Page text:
SPECIAL COMMUNICATIONS: Letters to the Editor-in-Chief
The consensus in the literature on chronic fatigue syndrome (CFS) is that maximal oxygen uptake (V̇O2max) is reduced and lactate production increased, as Jones and Heigenhauser intimate. When our study provided the contrary result we searched for reasons to explain the apparent conflict. We believe the major reason is that most previous studies have not employed true maximal exercise testing protocols in patient assessment.
During exercise testing, if the peak value for oxygen uptake (V̇O2peak) is to be regarded as the true maximal value (V̇O2max), the investigator must be assured that the subject exerted a maximal effort. There are well-accepted criteria for making this judgment in sedentary people (1,3), and these were detailed in our manuscript and rigorously applied in our study. The point we make in discussion is that such criteria have not been applied in most previous studies. Many have used symptom-limited protocols, which, by their very nature, frequently terminate before the criteria for a maximal effort have been met (5). Consequently, the V̇O2peak value achieved is often well below true V̇O2max and cannot define the subject’s aerobic capacity with any precision (5). Furthermore, the subjective nature of the point of termination in symptom-limited tests means that the metabolic measurements, as in any performance test, have poor reproducibility (4) and are an unsuitable platform for patient management. Since all CFS patients and control subjects tested in our study fulfilled the agreed criteria for a maximal effort, we are confident that our measurements represent true V̇O2max.
With regard to lactate metabolism, neither the lactate thresholds nor, more importantly, the rate constants describing the increase in plasma lactate relative to workload throughout incremental exercise were different from healthy sedentary controls. As we are unaware of any substantive evidence of altered muscle biochemistry in CFS patients (2), it is not immediately obvious why a handful of previous reports have described increased lactate levels. The answer may lie in the exponential nature of blood lactate accumulation during incremental exercise such that it is critically important to make all comparisons at the same relative workload (e.g. at the same percentage of each subject’s true V̇O2max).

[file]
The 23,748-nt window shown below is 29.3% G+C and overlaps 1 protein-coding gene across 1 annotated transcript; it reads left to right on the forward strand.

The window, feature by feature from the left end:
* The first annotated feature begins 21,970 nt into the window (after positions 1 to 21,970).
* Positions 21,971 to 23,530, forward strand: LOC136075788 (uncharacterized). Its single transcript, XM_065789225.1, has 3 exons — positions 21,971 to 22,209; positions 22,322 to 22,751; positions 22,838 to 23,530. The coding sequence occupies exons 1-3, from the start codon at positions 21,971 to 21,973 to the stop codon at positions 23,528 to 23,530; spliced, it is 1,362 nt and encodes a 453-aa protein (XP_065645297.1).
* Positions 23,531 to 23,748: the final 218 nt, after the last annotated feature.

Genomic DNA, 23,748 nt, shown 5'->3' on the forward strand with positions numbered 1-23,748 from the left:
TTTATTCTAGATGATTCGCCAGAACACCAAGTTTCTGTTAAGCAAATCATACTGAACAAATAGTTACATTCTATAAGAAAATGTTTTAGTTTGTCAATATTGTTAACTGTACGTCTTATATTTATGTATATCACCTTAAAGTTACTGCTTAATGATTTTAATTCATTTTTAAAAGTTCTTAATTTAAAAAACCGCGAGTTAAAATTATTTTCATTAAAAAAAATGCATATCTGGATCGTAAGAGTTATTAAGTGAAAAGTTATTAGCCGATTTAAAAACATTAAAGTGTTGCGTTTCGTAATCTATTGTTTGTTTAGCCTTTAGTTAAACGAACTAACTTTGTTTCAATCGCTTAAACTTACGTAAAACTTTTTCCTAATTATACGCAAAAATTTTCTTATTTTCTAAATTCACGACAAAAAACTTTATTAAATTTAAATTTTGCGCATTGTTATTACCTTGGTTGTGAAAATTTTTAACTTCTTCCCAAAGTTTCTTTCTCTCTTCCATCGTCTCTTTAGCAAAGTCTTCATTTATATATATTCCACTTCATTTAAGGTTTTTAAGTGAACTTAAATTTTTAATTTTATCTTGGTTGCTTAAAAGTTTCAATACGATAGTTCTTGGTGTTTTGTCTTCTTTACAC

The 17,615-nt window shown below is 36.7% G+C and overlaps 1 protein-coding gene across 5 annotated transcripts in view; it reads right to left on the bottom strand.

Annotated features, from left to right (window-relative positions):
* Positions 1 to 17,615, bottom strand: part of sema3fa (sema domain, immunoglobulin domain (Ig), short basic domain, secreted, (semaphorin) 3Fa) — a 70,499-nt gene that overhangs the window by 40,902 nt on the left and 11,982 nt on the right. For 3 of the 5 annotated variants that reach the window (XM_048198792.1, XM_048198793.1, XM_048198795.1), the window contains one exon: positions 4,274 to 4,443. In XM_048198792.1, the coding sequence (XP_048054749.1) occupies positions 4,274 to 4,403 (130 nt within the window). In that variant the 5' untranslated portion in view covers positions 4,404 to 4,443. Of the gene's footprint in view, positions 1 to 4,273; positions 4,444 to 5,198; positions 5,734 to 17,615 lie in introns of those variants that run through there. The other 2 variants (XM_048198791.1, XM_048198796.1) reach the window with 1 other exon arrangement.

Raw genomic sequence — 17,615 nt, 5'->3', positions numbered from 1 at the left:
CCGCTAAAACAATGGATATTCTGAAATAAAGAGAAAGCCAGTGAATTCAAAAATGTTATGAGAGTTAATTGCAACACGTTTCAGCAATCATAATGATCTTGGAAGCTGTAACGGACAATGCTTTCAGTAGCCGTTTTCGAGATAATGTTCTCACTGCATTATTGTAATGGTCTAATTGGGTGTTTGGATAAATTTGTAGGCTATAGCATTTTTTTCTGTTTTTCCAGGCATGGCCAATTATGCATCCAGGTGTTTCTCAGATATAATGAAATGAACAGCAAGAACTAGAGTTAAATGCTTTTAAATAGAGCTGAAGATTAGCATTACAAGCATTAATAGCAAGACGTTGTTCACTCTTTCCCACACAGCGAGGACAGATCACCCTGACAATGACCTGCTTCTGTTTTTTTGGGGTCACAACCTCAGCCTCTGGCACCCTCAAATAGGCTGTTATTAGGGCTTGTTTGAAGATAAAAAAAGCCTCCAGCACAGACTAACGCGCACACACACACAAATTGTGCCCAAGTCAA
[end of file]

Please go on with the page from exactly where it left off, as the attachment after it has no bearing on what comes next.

In conclusion, while no one denies that exercise performance is impaired in CFS, the results presented in our paper provide compelling evidence that this is not due to an impairment of aerobic power or accelerated blood lactate accumulation during exercise. Therefore, it follows that the imposition of exercise training programs to correct a perceived loss of exercise capacity has no scientific basis and causes considerable patient distress.
Charli Sargent, B App Sci, B Sc (Hons)
Garry Scroop, MD, PhD
1. Astrand, P. O., and K. Rodahl. Textbook of Work Physiology, 3rd Ed. Singapore: The McGraw-Hill Companies Inc., 1986, p. 301.
2. Edwards, R. H. T., H. Gibson, J. E. Clague, and T. Helliwell. Muscle histopathology and physiology in chronic fatigue syndrome. In: Ciba Foundation Symposium 173: Chronic Fatigue Syndrome. G. R. Bock, and J. Whelan (Eds.) New York: J. Wiley and Sons, 1993, pp. 102–131.
3. Howley, E. T., D. R. Bassett, Jr., and H. G. Welch. Criteria for maximal oxygen uptake: review and commentary. Med. Sci. Sports Exerc. 27: 1292–1301, 1995.
4. Jeukendrup, A., W. H. M. Saris, F. Brouns, and A. D. M. Kester. A new validated endurance performance test. Med. Sci. Sports Exerc. 28: 266–270, 1996.
5. Shephard, R. J. Tests of maximum oxygen intake. A critical review. Sports Med. 1: 99–124, 1984.